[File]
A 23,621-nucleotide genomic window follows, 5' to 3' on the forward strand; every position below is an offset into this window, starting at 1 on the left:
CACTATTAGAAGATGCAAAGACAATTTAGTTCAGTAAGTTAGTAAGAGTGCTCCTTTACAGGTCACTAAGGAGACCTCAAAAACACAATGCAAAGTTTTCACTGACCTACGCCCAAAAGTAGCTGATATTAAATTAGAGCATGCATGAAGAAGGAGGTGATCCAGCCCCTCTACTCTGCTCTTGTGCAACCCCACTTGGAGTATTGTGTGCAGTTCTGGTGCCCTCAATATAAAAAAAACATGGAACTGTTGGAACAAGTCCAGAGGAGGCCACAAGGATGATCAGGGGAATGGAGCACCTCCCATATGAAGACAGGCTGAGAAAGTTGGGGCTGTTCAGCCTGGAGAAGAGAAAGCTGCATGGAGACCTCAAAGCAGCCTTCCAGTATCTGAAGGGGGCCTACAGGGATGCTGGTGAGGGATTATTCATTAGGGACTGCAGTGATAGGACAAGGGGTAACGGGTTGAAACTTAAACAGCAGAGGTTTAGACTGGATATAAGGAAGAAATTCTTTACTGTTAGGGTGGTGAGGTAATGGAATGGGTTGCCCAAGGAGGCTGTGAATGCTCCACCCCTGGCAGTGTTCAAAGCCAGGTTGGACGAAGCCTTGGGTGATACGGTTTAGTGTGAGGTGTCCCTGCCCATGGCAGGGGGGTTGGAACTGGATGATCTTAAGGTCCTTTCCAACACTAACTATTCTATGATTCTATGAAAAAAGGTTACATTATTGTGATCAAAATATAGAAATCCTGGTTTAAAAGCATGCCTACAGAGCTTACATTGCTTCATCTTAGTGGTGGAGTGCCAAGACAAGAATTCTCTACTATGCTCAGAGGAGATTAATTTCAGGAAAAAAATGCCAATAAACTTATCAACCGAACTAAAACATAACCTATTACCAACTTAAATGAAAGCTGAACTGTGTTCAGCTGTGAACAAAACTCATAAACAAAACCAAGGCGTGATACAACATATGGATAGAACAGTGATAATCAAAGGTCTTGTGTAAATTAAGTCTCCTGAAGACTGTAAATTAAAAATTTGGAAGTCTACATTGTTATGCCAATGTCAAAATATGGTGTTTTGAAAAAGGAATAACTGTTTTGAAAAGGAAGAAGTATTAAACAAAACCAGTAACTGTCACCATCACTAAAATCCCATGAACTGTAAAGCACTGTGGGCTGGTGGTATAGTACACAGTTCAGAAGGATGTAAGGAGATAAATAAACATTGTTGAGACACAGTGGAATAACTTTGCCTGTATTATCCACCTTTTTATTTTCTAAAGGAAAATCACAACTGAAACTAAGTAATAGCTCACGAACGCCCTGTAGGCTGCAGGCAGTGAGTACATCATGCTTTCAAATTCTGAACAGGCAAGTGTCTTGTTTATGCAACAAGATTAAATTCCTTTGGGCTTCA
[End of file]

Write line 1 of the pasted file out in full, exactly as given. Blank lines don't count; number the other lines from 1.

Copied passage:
A 23,621-nucleotide genomic window follows, 5' to 3' on the forward strand; every position below is an offset into this window, starting at 1 on the left: